For those hybrid funds which do utilise a private equity approach to performance allocations, a European distribution waterfall (with back-ended whole-of-fund carry) would be more common because the deal-by-deal carry characteristic of American-style distribution waterfalls is burdensome to calculate for actively traded funds.

iii. Subsequent Closings:

The conventional private equity approach of allowing additional investors to be admitted to the fund pursuant to subsequent closings only during a finite offering period, at cost plus an interest factor (‘accrued charge’) may not be appropriate for a fund which holds a significant portion of its portfolio in liquid investments with readily discernible market values and/or in investments which may generate significant realised income or gains prior to the final closing date.

Conversely, a typical hedge fund structure of subsequent closings at periodic intervals throughout the term of the fund at prevailing NAV (evergreen) would not be suitable for a portfolio of investments which are illiquid or otherwise difficult to value.

iv. Investment Periods:

The conventional private equity approach of prohibiting or restricting re-investments of capital following the defined investment period may not be appropriate for a portfolio of liquid investments which are actively traded with frequent turn-over.

Also, the life-cycle of many investment strategies that naturally lend themselves to hybrid fund structures tend to be significantly shorter than a traditional private equity buy-out fund structure – often 3 – 5 years rather than the more usual 8 – 12 years.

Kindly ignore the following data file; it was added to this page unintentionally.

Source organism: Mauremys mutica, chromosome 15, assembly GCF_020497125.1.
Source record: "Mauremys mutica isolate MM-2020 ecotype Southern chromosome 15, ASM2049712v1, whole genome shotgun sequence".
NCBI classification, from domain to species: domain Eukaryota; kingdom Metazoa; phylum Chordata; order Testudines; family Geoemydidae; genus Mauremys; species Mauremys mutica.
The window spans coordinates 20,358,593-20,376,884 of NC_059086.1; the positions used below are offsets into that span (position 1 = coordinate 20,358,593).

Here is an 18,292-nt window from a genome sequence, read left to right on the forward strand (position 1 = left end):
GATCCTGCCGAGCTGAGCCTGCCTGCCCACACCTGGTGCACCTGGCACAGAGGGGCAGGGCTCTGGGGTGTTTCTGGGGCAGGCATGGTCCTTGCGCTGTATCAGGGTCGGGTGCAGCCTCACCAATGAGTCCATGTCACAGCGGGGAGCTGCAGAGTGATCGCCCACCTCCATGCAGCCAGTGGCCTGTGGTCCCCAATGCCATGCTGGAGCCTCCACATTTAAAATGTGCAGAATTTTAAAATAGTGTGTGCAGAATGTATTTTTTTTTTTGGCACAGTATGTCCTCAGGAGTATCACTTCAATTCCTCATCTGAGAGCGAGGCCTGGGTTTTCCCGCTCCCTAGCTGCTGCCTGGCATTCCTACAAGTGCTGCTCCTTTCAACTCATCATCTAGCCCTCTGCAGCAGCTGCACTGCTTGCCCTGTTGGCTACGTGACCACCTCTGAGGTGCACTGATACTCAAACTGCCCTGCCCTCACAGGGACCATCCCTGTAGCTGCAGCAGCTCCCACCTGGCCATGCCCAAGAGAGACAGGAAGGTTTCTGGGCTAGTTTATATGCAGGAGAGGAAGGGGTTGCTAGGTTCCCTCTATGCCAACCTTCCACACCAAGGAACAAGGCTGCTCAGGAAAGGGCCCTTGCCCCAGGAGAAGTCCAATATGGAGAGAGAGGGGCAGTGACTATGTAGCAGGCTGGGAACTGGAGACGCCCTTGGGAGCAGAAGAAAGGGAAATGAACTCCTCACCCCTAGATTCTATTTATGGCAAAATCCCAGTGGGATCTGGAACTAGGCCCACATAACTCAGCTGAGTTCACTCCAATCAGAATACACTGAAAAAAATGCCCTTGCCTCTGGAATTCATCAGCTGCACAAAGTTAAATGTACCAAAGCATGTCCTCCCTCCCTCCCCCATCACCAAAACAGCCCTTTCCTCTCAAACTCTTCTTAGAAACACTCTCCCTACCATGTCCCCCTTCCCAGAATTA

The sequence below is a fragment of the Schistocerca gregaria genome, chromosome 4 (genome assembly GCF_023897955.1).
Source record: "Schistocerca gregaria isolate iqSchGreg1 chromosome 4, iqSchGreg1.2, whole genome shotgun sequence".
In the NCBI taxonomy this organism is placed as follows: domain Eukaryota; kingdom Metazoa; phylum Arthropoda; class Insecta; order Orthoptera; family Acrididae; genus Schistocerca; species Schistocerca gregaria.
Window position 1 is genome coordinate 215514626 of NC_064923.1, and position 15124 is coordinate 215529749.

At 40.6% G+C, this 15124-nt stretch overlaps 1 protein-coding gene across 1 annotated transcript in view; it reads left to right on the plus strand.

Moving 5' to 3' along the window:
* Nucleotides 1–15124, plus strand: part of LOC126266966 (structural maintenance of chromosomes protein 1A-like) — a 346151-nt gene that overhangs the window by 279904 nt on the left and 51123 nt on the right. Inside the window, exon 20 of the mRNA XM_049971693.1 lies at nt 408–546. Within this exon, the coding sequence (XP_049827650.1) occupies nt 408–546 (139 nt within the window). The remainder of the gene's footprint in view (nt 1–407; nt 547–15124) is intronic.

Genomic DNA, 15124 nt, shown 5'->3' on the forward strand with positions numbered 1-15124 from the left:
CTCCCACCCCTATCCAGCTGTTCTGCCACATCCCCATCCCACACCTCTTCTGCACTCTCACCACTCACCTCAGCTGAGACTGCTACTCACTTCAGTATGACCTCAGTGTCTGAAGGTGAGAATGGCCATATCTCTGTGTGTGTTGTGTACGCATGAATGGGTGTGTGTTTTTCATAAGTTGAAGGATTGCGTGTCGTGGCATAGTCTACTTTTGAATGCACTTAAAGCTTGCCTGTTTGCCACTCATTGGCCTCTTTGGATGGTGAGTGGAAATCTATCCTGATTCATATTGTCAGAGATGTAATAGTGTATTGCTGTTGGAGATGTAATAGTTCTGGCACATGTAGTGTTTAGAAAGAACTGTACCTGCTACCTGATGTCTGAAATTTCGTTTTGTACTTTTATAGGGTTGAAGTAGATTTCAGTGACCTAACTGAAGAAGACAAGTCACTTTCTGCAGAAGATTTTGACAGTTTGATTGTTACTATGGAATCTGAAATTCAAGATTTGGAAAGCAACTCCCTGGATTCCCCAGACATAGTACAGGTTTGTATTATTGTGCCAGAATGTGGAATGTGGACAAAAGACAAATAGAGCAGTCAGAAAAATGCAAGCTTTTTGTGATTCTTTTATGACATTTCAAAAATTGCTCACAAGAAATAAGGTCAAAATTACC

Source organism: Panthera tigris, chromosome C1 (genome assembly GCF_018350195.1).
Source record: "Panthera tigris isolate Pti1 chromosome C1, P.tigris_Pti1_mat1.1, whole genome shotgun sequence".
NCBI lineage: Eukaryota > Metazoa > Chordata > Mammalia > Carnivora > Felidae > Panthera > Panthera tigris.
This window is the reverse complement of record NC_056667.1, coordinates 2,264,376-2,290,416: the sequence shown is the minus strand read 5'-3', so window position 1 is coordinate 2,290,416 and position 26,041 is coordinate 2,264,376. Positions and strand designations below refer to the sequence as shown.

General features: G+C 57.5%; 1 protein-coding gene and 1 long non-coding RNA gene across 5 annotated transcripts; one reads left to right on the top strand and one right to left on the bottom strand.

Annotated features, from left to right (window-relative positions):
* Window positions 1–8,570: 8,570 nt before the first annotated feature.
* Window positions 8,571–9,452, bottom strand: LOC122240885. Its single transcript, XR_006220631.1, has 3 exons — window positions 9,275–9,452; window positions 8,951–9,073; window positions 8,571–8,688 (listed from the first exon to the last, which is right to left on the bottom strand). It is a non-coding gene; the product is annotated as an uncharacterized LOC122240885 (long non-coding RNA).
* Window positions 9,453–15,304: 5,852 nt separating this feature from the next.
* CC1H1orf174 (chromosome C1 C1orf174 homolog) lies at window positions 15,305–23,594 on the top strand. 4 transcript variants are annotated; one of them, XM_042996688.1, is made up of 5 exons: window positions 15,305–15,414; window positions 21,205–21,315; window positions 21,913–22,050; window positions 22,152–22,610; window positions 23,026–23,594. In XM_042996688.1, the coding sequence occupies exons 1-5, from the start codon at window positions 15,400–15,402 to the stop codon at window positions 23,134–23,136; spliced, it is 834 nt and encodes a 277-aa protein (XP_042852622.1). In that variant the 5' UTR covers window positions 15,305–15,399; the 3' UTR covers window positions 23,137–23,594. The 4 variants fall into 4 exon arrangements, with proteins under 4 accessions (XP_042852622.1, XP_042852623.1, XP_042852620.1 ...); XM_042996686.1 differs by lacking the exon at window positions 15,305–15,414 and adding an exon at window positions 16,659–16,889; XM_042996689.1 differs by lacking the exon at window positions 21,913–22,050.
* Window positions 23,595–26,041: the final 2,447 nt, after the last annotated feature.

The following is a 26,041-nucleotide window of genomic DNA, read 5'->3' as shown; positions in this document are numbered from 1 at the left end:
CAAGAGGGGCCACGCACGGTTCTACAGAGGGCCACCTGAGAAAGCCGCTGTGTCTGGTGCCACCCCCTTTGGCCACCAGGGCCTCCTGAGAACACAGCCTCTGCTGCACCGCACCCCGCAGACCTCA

v. Investor Disclosures/Transparency:

A fund that holds a material portion of its portfolio in investments which are traded on public markets will need to impose significant limitations and restrictions on the information it is required to report to its investors regarding its public investment holdings.

vi. Other Investor Demands:

A sponsor should be mindful that, if the fund appears more akin to a private equity structure, sophisticated investors may well demand the sorts of additional investor rights and protections commonly associated with private equity funds that are rarely offered by hedge funds (such as co-investment rights, key man provisions and minimum time commitments of key principals, GP/sponsor capital commitments, restrictions regarding future/subsequent funds and allocations of investment opportunities, and investor rights to replace the GP and/or terminate the fund).